Saharan Africa is hip at the moment, with no less than The Wall Street Journal calling Tuareg band Tinariwen “the rock stars of the Sahara Desert.” Also hip is the intersection of this region and its communication technology. Sublime Frequencies’ Radio Niger, which situates listeners on the receiving end of the state-run broadcasting entity for one of the planet’s most diverse nations, continues a trend previously explored by Christopher Kirkley’s Sahel Sounds on the two-volume Music from Saharan Cellphones.
The omnipresence of pop music (and dance, and groove-based Agadez guitars) keeps Radio Niger from being strictly a compilation of field recordings. Given, though, that studio creations in general are the product of a bevy of considered artistic decisions reached by the performer and their production team, questions of authorship become even stronger than they would with the less-invested, more off-the-cuff comments of the disc jockeys and callers featured throughout Radio Niger. It’s sometimes unclear what Sublime Frequencies co-founder Hisham Mayet and label partner Alan Bishop, who recorded and assembled these radio transmissions into an eight-track collage, want this project to be. Also unclear is whether the marketing of the album as an eclectic, unidentified blur of local color forgives the fact that they could have just done a bit of licensing legwork and released the music as a straightforward collection of contemporary Saharan music.
That said, the audio quality of the recordings, coupled with the human element of voices speaking fast and loud and sometimes marred by distortion or swathed in reverb, makes this a less-sterile endeavor than a po-faced Smithsonian Folkways record would be. Ultimately, it’s about connection, the need for people to interact, and the way a certain crack in the façade or uninhibited expression of enthusiasm can reach across cultural boundaries and have an emotional effect on listeners.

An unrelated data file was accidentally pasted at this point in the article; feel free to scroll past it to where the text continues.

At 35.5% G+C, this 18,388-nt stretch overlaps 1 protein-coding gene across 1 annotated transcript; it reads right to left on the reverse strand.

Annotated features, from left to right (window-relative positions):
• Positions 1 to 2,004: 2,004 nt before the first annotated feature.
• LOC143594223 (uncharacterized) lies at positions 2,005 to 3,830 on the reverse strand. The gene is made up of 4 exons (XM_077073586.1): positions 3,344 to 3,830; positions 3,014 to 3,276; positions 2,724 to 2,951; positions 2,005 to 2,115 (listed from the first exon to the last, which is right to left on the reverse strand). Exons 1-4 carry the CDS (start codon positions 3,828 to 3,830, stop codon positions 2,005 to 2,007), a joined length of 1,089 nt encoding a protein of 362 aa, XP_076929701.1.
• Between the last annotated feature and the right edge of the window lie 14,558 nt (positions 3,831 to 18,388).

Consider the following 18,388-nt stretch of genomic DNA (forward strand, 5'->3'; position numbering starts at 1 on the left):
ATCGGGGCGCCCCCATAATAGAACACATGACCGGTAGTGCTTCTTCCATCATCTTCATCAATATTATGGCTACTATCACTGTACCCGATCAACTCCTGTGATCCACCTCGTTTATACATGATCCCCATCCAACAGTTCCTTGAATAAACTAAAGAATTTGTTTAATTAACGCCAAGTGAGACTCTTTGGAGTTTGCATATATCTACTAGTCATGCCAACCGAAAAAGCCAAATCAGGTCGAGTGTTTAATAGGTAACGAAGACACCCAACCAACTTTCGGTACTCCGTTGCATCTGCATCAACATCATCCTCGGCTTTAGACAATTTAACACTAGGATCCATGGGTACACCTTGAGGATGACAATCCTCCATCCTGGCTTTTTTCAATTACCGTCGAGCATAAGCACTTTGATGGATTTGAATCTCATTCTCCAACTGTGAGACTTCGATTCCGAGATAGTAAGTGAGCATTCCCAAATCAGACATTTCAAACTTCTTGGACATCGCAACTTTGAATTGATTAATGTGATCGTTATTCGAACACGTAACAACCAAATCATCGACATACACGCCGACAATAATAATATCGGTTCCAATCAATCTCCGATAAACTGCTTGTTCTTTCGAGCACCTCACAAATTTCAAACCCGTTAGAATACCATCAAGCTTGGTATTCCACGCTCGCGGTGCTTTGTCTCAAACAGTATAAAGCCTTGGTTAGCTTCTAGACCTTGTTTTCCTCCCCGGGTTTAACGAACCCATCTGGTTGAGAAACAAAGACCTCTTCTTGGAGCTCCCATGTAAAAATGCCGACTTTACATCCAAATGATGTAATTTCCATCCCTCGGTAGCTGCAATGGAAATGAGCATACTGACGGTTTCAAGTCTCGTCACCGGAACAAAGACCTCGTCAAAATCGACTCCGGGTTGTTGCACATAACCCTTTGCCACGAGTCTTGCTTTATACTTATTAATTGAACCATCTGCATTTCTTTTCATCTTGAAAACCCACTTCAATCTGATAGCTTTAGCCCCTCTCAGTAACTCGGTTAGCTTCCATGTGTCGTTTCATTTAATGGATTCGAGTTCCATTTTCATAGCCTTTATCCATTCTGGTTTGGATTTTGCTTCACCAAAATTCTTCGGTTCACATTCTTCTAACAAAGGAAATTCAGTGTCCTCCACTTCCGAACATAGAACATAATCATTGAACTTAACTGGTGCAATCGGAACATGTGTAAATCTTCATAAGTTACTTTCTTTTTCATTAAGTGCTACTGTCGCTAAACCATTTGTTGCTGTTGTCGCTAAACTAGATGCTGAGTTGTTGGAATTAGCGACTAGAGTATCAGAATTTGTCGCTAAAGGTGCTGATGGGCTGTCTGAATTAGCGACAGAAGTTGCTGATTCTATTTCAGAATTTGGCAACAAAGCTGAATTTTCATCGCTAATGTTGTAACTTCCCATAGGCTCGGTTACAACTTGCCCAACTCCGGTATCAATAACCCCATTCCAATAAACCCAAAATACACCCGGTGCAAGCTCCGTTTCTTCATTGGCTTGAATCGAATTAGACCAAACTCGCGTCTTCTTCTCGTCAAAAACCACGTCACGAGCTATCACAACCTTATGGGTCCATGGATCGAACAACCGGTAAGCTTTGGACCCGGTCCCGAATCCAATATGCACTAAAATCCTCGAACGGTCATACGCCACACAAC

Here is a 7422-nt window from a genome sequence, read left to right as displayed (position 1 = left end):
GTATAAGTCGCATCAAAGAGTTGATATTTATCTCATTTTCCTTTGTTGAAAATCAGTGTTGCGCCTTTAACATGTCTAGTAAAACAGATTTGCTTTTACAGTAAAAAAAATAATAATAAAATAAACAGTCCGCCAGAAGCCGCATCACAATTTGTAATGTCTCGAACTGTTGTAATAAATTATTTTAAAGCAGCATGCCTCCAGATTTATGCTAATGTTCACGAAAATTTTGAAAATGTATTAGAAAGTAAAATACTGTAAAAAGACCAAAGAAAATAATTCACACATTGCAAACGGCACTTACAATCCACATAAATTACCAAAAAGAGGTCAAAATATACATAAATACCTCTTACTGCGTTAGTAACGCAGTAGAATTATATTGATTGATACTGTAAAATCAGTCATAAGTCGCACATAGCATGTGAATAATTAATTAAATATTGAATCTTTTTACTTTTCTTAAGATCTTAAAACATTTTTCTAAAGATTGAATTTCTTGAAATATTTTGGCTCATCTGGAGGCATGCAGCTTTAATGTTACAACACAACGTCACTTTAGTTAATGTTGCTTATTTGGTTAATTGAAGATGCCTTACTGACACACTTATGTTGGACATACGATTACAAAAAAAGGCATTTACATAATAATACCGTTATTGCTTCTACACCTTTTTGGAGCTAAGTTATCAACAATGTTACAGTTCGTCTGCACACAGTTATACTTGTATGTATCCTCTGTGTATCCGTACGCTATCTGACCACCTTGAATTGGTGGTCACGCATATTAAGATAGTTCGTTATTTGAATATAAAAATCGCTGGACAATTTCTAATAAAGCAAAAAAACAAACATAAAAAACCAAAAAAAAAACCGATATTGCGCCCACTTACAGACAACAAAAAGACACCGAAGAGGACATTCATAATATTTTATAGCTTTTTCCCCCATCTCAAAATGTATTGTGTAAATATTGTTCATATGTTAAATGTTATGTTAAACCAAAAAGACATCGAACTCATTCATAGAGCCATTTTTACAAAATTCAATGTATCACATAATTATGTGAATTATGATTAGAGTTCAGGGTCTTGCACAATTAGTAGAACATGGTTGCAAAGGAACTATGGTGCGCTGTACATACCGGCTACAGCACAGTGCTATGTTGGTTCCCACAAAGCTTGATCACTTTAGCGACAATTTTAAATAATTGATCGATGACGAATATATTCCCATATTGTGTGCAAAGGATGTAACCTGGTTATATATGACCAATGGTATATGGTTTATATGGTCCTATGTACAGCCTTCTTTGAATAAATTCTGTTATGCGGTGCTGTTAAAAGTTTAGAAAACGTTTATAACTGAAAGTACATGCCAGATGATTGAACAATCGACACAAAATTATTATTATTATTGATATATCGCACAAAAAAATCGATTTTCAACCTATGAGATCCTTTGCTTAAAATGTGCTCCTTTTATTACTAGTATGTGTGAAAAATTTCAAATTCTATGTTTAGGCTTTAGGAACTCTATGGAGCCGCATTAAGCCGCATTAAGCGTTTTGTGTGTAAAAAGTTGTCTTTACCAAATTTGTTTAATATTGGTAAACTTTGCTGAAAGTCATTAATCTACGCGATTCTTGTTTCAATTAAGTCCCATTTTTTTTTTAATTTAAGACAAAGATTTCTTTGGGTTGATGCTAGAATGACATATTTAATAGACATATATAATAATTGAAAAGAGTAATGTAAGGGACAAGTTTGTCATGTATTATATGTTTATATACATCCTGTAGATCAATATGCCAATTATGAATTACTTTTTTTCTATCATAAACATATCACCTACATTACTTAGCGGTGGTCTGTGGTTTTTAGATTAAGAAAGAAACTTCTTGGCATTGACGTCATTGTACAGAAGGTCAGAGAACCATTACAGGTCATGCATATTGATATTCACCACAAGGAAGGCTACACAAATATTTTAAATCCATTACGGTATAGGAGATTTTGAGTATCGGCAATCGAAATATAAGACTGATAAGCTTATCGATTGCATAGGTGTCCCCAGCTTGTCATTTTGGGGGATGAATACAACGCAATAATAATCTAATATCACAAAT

Technology is human because it’s created and controlled by humans. A lo-fi cassette heard through a radio signal can be hissy, a barrier to the kind of unfettered clarity most aspiring musicians strive for; the hiss, a byproduct of manmade machinery, has a poignancy that lingers with the listener as an artifact of its creation. The riskiness of live radio reminds us that machines have a limited amount of power in helping us communicate flawlessly and seamlessly, while listeners have all the power to end that one-way communication, to change the station or to return to an ongoing broadcast at a later time. The patchwork approach of Radio Niger conveys the fleeting nature of these transmissions, with narratives that never pick up where they leave off, voices we get to know and never hear again.
Even the track names promise more than they deliver, serving the album in the same way DVD chapter titles do by providing a mile marker (the rapid-fire beats that begin “Sahel Drum-Machine Gun” hew to the listener’s expectation of what that would sound like, if only temporarily) rather than a true definition of everything we’re about to hear. The titular “swagger” of the last track may come from the utterance of the word by the rare American-accented voice near the end of one snippet within the song, functioning almost as a punchline, though the music and excited talk that precede it have enough swagger of their own.
Radio Niger, for all its strengths, doesn’t feel that substantive, though perhaps Mayet and Bishop don’t intend for it to be much more than a single snapshot to add to a rapidly growing scrapbook that Westerners can peruse while seeking deeper insight into a newly spotlighted region of the third world.